By default, web links are underlined, but a long-time design trend has been away from this and towards alternatives, such as bold or coloured links.
With accessibility again at the forefront of the web, Web Axe wrote an article, reminding readers of one of the big problems in ditching link underlines: “For accessibility, users with colour blindness or low vision may have trouble distinguishing links from regular text when the underline is missing. […] And for usability, it’s just easier to see the links and easier to scan them when they have underlines.”
The article added that exceptions could be made, but only for links in “visually explicit navigation bars [and] menus”, and text links designed to look like buttons.
Alastair Campbell, director at Bristol-based accessibility experts Nomensa, told .net that he essentially agreed with the article, but added that the motivation for retaining underlines is “just as much for people with cognitive or literacy issues”.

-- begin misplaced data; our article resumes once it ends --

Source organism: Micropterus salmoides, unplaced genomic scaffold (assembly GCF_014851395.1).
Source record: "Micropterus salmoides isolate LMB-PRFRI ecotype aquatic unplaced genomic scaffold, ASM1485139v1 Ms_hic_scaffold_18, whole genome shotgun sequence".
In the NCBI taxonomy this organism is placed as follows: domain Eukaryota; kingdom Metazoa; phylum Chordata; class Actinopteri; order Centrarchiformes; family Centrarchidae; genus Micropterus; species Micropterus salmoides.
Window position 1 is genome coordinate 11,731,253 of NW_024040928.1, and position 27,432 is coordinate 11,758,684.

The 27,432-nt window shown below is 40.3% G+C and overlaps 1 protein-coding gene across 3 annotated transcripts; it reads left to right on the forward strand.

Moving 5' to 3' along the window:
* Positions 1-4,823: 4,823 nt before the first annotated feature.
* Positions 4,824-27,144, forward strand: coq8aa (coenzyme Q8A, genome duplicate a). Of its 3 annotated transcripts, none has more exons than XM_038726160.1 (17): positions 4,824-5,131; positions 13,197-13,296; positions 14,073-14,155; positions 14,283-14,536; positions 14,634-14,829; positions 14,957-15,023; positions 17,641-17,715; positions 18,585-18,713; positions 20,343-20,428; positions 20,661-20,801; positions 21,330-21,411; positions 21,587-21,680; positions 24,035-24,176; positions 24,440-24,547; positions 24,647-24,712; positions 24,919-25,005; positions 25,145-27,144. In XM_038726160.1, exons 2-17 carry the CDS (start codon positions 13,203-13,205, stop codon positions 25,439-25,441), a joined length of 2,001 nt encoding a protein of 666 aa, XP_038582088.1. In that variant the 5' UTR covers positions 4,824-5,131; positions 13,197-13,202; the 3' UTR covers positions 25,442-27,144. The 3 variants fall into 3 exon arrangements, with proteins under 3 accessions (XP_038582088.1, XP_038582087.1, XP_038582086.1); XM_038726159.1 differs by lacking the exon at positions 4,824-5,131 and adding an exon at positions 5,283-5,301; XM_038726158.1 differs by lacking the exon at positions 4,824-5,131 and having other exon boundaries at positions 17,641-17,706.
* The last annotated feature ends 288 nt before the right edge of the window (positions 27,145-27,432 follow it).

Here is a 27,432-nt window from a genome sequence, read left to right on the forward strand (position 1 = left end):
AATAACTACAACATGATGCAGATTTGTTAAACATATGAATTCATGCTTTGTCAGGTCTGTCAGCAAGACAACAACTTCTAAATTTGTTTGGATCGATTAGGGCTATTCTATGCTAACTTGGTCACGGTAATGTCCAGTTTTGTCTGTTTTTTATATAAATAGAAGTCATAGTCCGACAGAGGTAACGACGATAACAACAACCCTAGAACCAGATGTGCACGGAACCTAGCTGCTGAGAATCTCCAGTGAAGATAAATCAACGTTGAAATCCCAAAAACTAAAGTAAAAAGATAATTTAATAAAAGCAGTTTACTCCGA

He explained that if you rely purely on colour for differentiating links, you need three: text, links and visited links, assuming the last of those is used. (He noted: “I’ve seen lots of regular people go in circles when they are not!”) The problem, according to Campbell, is visited link colours are usually less saturated than unvisited ones, which is appropriate, but also means they are “difficult to differentiate from the regular text, unless you use underlines”.
Campbell also said that although accessibility guidelines do allow for methods other than underlines (“for example, borders”), he reasoned that “the simple underline is generally the most elegant and understood method”.